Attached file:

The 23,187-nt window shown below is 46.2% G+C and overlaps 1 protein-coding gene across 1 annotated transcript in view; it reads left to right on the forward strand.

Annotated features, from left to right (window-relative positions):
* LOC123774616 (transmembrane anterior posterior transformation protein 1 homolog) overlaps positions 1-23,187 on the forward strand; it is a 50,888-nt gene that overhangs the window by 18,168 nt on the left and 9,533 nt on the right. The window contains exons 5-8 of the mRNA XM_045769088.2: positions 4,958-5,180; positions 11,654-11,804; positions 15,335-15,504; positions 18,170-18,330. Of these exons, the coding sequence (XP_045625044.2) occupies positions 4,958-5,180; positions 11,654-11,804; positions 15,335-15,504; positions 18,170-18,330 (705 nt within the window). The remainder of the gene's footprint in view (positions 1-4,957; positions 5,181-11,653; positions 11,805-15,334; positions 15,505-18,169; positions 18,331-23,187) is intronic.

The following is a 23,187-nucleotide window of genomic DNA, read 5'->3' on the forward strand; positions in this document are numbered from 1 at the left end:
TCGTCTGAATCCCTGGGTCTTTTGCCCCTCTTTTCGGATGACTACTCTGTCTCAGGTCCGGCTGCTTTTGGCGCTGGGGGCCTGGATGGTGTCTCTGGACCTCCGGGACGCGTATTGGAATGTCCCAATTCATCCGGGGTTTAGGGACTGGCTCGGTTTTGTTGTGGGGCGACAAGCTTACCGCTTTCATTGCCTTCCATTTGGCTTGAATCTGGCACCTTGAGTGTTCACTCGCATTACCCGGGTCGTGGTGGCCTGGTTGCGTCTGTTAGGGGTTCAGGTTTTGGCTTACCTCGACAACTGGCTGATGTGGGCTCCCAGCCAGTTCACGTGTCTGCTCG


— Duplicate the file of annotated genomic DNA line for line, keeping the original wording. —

The 23,187-nt window shown below is 46.2% G+C and overlaps 1 protein-coding gene across 1 annotated transcript in view; it reads left to right on the forward strand.

Annotated features, from left to right (window-relative positions):
* LOC123774616 (transmembrane anterior posterior transformation protein 1 homolog) overlaps positions 1-23,187 on the forward strand; it is a 50,888-nt gene that overhangs the window by 18,168 nt on the left and 9,533 nt on the right. The window contains exons 5-8 of the mRNA XM_045769088.2: positions 4,958-5,180; positions 11,654-11,804; positions 15,335-15,504; positions 18,170-18,330. Of these exons, the coding sequence (XP_045625044.2) occupies positions 4,958-5,180; positions 11,654-11,804; positions 15,335-15,504; positions 18,170-18,330 (705 nt within the window). The remainder of the gene's footprint in view (positions 1-4,957; positions 5,181-11,653; positions 11,805-15,334; positions 15,505-18,169; positions 18,331-23,187) is intronic.

The following is a 23,187-nucleotide window of genomic DNA, read 5'->3' on the forward strand; positions in this document are numbered from 1 at the left end:
TCGTCTGAATCCCTGGGTCTTTTGCCCCTCTTTTCGGATGACTACTCTGTCTCAGGTCCGGCTGCTTTTGGCGCTGGGGGCCTGGATGGTGTCTCTGGACCTCCGGGACGCGTATTGGAATGTCCCAATTCATCCGGGGTTTAGGGACTGGCTCGGTTTTGTTGTGGGGCGACAAGCTTACCGCTTTCATTGCCTTCCATTTGGCTTGAATCTGGCACCTTGAGTGTTCACTCGCATTACCCGGGTCGTGGTGGCCTGGTTGCGTCTGTTAGGGGTTCAGGTTTTGGCTTACCTCGACAACTGGCTGATGTGGGCTCCCAGCCAGTTCACGTGTCTGCTCG